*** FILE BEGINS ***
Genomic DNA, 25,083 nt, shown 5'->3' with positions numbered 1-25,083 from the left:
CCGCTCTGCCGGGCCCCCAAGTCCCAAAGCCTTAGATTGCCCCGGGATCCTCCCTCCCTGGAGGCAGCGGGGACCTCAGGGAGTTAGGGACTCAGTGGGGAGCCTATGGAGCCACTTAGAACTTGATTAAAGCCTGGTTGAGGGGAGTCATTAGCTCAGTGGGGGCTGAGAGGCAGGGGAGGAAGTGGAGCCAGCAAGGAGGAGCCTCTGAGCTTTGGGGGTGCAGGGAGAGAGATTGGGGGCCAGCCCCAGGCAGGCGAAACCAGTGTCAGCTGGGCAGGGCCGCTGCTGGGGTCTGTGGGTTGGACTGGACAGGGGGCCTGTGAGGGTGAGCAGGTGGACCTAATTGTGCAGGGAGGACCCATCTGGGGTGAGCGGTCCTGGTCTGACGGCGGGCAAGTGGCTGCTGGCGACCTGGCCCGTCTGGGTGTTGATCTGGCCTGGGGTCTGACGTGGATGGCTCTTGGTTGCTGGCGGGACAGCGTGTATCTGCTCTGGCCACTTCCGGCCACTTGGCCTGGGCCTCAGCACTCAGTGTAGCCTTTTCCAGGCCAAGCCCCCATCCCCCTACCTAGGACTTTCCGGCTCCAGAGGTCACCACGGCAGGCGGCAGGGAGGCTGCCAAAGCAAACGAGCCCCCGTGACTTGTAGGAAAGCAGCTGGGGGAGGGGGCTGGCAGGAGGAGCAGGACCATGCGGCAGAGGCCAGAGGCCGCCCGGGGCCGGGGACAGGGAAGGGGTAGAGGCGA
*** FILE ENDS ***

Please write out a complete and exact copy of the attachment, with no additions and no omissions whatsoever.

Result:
Genomic DNA, 25,083 nt, shown 5'->3' with positions numbered 1-25,083 from the left:
CCGCTCTGCCGGGCCCCCAAGTCCCAAAGCCTTAGATTGCCCCGGGATCCTCCCTCCCTGGAGGCAGCGGGGACCTCAGGGAGTTAGGGACTCAGTGGGGAGCCTATGGAGCCACTTAGAACTTGATTAAAGCCTGGTTGAGGGGAGTCATTAGCTCAGTGGGGGCTGAGAGGCAGGGGAGGAAGTGGAGCCAGCAAGGAGGAGCCTCTGAGCTTTGGGGGTGCAGGGAGAGAGATTGGGGGCCAGCCCCAGGCAGGCGAAACCAGTGTCAGCTGGGCAGGGCCGCTGCTGGGGTCTGTGGGTTGGACTGGACAGGGGGCCTGTGAGGGTGAGCAGGTGGACCTAATTGTGCAGGGAGGACCCATCTGGGGTGAGCGGTCCTGGTCTGACGGCGGGCAAGTGGCTGCTGGCGACCTGGCCCGTCTGGGTGTTGATCTGGCCTGGGGTCTGACGTGGATGGCTCTTGGTTGCTGGCGGGACAGCGTGTATCTGCTCTGGCCACTTCCGGCCACTTGGCCTGGGCCTCAGCACTCAGTGTAGCCTTTTCCAGGCCAAGCCCCCATCCCCCTACCTAGGACTTTCCGGCTCCAGAGGTCACCACGGCAGGCGGCAGGGAGGCTGCCAAAGCAAACGAGCCCCCGTGACTTGTAGGAAAGCAGCTGGGGGAGGGGGCTGGCAGGAGGAGCAGGACCATGCGGCAGAGGCCAGAGGCCGCCCGGGGCCGGGGACAGGGAAGGGGTAGAGGCGA